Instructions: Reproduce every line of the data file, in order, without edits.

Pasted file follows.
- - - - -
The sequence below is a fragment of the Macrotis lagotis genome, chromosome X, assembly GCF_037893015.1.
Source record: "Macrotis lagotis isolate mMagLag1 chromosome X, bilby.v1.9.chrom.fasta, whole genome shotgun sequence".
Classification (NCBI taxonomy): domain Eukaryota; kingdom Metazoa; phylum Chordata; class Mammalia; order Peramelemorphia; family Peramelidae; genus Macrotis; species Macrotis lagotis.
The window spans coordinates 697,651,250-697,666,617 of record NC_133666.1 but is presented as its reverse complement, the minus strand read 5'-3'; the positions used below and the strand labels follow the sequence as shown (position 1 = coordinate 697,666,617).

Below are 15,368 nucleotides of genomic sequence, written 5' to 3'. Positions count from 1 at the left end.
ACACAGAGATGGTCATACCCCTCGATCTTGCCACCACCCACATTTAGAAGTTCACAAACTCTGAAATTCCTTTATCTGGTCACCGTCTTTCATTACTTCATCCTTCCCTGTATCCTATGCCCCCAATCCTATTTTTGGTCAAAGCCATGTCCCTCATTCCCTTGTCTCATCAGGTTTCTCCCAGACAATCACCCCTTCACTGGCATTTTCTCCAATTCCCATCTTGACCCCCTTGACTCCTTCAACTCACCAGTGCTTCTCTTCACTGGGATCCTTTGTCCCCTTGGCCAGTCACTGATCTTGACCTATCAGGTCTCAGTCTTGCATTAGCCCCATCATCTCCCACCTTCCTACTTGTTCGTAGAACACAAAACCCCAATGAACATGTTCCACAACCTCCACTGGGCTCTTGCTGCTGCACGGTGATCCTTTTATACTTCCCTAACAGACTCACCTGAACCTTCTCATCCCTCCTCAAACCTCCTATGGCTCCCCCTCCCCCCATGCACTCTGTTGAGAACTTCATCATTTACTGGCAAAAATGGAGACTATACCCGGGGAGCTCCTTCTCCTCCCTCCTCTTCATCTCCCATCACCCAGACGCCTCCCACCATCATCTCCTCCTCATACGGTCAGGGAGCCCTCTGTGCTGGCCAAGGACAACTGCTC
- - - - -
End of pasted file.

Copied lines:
The sequence below is a fragment of the Macrotis lagotis genome, chromosome X, assembly GCF_037893015.1.
Source record: "Macrotis lagotis isolate mMagLag1 chromosome X, bilby.v1.9.chrom.fasta, whole genome shotgun sequence".
Classification (NCBI taxonomy): domain Eukaryota; kingdom Metazoa; phylum Chordata; class Mammalia; order Peramelemorphia; family Peramelidae; genus Macrotis; species Macrotis lagotis.
The window spans coordinates 697,651,250-697,666,617 of record NC_133666.1 but is presented as its reverse complement, the minus strand read 5'-3'; the positions used below and the strand labels follow the sequence as shown (position 1 = coordinate 697,666,617).

Below are 15,368 nucleotides of genomic sequence, written 5' to 3'. Positions count from 1 at the left end.
ACACAGAGATGGTCATACCCCTCGATCTTGCCACCACCCACATTTAGAAGTTCACAAACTCTGAAATTCCTTTATCTGGTCACCGTCTTTCATTACTTCATCCTTCCCTGTATCCTATGCCCCCAATCCTATTTTTGGTCAAAGCCATGTCCCTCATTCCCTTGTCTCATCAGGTTTCTCCCAGACAATCACCCCTTCACTGGCATTTTCTCCAATTCCCATCTTGACCCCCTTGACTCCTTCAACTCACCAGTGCTTCTCTTCACTGGGATCCTTTGTCCCCTTGGCCAGTCACTGATCTTGACCTATCAGGTCTCAGTCTTGCATTAGCCCCATCATCTCCCACCTTCCTACTTGTTCGTAGAACACAAAACCCCAATGAACATGTTCCACAACCTCCACTGGGCTCTTGCTGCTGCACGGTGATCCTTTTATACTTCCCTAACAGACTCACCTGAACCTTCTCATCCCTCCTCAAACCTCCTATGGCTCCCCCTCCCCCCATGCACTCTGTTGAGAACTTCATCATTTACTGGCAAAAATGGAGACTATACCCGGGGAGCTCCTTCTCCTCCCTCCTCTTCATCTCCCATCACCCAGACGCCTCCCACCATCATCTCCTCCTCATACGGTCAGGGAGCCCTCTGTGCTGGCCAAGGACAACTGCTC